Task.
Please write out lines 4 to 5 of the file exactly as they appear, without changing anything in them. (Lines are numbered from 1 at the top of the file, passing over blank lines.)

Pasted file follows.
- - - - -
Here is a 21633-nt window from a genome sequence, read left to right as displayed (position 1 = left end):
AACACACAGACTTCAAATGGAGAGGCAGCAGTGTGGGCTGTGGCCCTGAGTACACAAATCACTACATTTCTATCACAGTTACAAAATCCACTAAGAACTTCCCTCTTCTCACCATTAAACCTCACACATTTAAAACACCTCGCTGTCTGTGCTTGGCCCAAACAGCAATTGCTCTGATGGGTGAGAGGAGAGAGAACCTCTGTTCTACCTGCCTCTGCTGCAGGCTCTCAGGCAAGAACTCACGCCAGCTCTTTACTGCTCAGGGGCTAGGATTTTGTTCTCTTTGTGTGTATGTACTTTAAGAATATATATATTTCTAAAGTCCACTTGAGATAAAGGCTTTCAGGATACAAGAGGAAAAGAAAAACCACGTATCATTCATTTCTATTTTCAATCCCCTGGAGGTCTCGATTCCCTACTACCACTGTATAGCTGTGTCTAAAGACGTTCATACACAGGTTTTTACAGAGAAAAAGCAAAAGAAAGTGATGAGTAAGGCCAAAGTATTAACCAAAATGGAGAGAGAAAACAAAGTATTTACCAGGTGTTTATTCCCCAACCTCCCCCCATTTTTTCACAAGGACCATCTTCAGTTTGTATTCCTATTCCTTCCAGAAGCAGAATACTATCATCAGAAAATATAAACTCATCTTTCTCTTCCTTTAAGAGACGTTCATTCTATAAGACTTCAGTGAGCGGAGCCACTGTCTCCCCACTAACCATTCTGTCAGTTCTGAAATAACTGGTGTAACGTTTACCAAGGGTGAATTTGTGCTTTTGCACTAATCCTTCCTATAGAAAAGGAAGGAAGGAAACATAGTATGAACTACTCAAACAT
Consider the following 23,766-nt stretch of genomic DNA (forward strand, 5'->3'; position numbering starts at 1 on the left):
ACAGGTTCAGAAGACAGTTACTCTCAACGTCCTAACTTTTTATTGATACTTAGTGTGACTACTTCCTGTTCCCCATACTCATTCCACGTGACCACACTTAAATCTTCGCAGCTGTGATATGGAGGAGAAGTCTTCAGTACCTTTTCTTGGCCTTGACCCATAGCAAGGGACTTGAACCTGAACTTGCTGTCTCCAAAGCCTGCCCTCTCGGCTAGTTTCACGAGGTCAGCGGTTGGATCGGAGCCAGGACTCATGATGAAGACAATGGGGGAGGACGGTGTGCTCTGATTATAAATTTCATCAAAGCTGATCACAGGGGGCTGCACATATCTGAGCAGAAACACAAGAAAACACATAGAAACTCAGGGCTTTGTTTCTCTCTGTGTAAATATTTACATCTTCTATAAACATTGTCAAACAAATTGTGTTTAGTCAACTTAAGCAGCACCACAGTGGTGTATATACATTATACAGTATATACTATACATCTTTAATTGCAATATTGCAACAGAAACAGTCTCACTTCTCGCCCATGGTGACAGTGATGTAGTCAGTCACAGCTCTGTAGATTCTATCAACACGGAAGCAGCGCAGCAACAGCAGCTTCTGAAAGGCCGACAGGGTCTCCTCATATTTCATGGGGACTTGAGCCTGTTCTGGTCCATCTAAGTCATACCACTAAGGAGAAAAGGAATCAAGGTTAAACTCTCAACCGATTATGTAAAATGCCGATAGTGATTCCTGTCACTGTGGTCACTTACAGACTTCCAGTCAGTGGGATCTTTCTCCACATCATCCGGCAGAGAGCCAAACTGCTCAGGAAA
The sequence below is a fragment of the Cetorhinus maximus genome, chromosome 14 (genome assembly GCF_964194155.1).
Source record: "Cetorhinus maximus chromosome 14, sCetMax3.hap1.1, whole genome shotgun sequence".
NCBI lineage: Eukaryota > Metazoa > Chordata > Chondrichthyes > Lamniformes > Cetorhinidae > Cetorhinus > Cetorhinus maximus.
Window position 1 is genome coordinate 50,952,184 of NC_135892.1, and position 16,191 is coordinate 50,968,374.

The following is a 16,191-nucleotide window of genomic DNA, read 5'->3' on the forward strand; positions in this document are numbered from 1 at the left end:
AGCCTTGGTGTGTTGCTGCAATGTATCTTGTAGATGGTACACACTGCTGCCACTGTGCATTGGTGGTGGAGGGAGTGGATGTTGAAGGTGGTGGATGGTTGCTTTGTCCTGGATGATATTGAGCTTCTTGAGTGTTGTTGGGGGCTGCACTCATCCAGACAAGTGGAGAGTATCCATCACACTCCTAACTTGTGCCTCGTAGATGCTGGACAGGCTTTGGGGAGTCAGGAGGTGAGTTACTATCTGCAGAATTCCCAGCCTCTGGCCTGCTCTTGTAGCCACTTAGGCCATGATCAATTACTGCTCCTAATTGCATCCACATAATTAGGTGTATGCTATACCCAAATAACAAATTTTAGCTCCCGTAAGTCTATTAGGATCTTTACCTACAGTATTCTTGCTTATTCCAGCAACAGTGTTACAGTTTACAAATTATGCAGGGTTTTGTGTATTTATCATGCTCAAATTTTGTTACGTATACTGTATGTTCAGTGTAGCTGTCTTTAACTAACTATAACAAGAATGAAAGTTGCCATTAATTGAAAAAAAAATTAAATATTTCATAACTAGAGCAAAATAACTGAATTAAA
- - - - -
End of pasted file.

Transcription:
ACAGGTTCAGAAGACAGTTACTCTCAACGTCCTAACTTTTTATTGATACTTAGTGTGACTACTTCCTGTTCCCCATACTCATTCCACGTGACCACACTTAAATCTTCGCAGCTGTGATATGGAGGAGAAGTCTTCAGTACCTTTTCTTGGCCTTGACCCATAGCAAGGGACTTGAACCTGAACTTGCTGTCTCCAAAGCCTGCCCTCTCGGCTAGTTTCACGAGGTCAGCGGTTGGATCGGAGCCAGGACTCATGATGAAGACAATGGGGGAGGACGGTGTGCTCTGATTATAAATTTCATCAAAGCTGATCACAGGGGGCTGCACATATCTGAGCAGAAACACAAGAAAACACATAGAAACTCAGGGCTTTGTTTCTCTCTGTGTAAATATTTACATCTTCTATAAACATTGTCAAACAAATTGTGTTTAGTCAACTTAAGCAGCACCACAGTGGTGTATATACATTATACAGTATATACTATACATCTTTAATTGCAATATTGCAACAGAAACAGTCTCACTTCTCGCCCATGGTGACAGTGATGTAGTCAGTCACAGCTCTGTAGATTCTATCAACACGGAAGCAGCGCAGCAACAGCAGCTTCTGAAAGGCCGACAGGGTCTCCTCATATTTCATGGGGACTTGAGCCTGTTCTGGTCCATCTAAGTCATACCACTAAGGAGAAAAGGAATCAAGGTTAAACTCTCAACCGATTATGTAAAATGCCGATAGTGATTCCTGTCACTGTGGTCACTTACAGACTTCCAGTCAGTGGGATCTTTCTCCACATCATCCGGCAGAGAGCCAAACTGCTCAGGAAA
The sequence below is a fragment of the Cetorhinus maximus genome, chromosome 14 (genome assembly GCF_964194155.1).